Entertainment

VO delights with Figaro

KRISTEN MCKENZIE, 24 HOURS
A sold out crowd enjoyed the opening of The Marriage of Figaro Saturday. (Monte Greenshields/The Banff Centre)

A sold out crowd enjoyed the opening of The Marriage of Figaro Saturday. (Monte Greenshields/The Banff Centre)

On Saturday night, to a sold out crowd, the Vancouver Opera continued its golden anniversary season with a thoroughly pleasurable presentation of The Marriage of Figaro, Mozart's operatic jewel.

The opera, written in the late 1700s, follows the many trials and tribulations that Figaro and his fiancée Susanna must endure before exchanging vows. First, there's Figaro's master the Count, who lusts after Susanna and vows to possess her himself. Then, there's the housemaid Marcellina, who, furious that Figaro has yet to repay a loan, plots to put an end to the wedding by forcing Figaro to marry her instead.

Along the way,a lovestruck cross-dressing page, a drunken gardener and a gossipy music teacher make an appearance.

And though these shenanigans often lead to chuckles, Vancouver Opera sagely understands there are significant underlying themes that raise this production above the category of a mere comedy. Here's a look at what made the show sparkle:

Keeping it simple:

For a theatre company that has, over recent years, so actively strived to refresh and re-invent itself (Manga and animated video of each production have become staples on the VO website), it seemed odd at first that Vancouver Opera opted to present The Marriage of Figaro in such a traditional, bare-boned manner.

There are no colourful or extravagant sets (the same backdrop is essentially used the entire performance), no costume changes (the actors are clothed, with the exception of a cape flung over the shoulders here or there, in the same outfit throughout), and no attempt to update or modernize the piece (the sets and costumes all correspond to an 18th-century timeframe).

While a younger crowd accustomed to iPhones and BlackBerries might experience some initial difficulty keeping focused, the choice to keep the production simple is, overall, a wise one. As the piece unravels and the characters' motivations become more distinct, there is nothing to distract from what is, above all, a rich tale rife with sexuality, gender identity and class struggle.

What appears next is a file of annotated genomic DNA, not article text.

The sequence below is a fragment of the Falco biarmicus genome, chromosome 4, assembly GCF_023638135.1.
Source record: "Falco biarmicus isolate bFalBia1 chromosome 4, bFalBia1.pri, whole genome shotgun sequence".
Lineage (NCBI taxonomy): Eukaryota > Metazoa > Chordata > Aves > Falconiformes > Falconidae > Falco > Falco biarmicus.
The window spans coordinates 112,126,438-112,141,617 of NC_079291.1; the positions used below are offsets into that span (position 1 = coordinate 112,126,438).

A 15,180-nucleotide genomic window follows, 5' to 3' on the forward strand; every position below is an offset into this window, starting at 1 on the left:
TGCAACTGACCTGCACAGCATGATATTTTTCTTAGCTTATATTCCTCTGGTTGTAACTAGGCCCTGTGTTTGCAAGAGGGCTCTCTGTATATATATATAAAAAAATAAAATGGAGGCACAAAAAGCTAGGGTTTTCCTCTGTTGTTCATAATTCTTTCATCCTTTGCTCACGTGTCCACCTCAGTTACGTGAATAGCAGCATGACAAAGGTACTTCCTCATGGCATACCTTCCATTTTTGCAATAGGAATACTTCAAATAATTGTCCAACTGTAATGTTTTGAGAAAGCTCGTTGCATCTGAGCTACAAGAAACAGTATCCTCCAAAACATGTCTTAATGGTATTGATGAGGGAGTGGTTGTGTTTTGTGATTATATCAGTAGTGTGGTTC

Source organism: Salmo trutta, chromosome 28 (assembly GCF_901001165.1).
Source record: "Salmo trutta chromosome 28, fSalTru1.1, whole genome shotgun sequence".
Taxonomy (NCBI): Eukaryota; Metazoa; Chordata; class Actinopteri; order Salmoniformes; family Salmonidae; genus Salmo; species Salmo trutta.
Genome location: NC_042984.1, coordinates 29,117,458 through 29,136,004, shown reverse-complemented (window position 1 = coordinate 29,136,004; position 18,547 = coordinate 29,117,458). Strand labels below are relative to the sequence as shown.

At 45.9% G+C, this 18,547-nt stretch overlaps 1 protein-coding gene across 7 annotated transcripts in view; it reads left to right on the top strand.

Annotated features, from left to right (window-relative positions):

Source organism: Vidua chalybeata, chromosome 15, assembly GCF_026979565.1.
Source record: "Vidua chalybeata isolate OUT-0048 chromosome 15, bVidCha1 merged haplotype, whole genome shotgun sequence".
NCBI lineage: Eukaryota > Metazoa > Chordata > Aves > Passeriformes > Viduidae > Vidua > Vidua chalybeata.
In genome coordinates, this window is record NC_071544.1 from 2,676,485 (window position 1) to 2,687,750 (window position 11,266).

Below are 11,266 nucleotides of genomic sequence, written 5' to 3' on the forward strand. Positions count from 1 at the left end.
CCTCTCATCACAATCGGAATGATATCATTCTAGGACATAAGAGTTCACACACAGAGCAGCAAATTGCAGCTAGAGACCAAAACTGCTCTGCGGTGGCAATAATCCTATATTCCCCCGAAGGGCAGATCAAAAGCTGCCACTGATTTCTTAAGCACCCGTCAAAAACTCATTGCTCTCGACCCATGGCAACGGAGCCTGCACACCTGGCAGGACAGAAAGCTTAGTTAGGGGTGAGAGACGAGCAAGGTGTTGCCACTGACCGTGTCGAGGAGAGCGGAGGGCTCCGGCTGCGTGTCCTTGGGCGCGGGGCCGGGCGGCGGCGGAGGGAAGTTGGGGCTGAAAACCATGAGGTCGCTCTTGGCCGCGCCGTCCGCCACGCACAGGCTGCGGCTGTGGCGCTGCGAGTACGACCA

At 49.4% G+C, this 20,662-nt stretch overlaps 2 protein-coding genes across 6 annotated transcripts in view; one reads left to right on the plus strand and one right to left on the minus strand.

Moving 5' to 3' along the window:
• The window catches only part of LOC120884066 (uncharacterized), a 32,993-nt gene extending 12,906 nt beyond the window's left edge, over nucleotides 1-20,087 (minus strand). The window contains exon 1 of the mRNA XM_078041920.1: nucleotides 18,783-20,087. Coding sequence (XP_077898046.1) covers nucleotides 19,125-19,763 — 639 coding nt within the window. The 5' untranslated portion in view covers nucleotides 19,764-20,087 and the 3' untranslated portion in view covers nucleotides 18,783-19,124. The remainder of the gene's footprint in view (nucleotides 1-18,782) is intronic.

So kudos to the Vancouver Opera for refraining from unnecessary glitz and for allowing the story itself to remain the onstage star.

The delicious diva:

While all of Marriage's performers are talented, the real star of this production is soprano Rhoslyn Jones, who plays the Countess. Hailing from Aldergrove, B.C., Jones has an unforgettably powerful voice that captivates from the very first moment she opens her mouth.

As the long-suffering Countess, her portrayal of a wife lamenting her husband's wandering eye is both genuine and touching, yet never cliché. Jones imparts to the Countess a grace and dignity that prevents her from descending into the mould of the stereotypical wronged woman, and `that allow her to become a relatable individual for a modern audience.

Jones is a joy to watch and reason alone to see the show.

The battle of the sexes:

While Marriage of Figaro is primarily known for its critical stance towards the aristocracy, Vancouver Opera's production also recognizes and underlines the tense gender struggles surging throughout the piece.

Whether it's the Count hypocritically questioning his wife's faithfulness, or Susanna joining forces with her female employer to publicly expose the Count's lies, power conflicts between the sexes crackle within every scene. And thanks to a sly wink and nudge to the audience here and there, the production reminds us that, as advanced as we like to believe we are in 2010, the sexes today still have a long way to go when it comes to understanding each other.

Finally, a totally unrelated side note:

Remember that legendary scene in The Shawshank Redemption when Tim Robbins' character blasts opera over the prison loud speakers? If not, you really should rent the movie when you have the chance, it's a powerful film.

Also, the snippet of melody played is from---you guessed it---The Marriage of Figaro, during a scene in which Susanna and the Countess plot to expose the Count's lecherous behaviour.

Just one example of how Mozart's revolutionary work has continued to seep into and inspire modern pop culture---and will undoubtedly continue to do so.

The Marriage of Figaro runs until May 4 at Queen Elizabeth Theatre. Tickets and show times are available at vancouveropera.ca.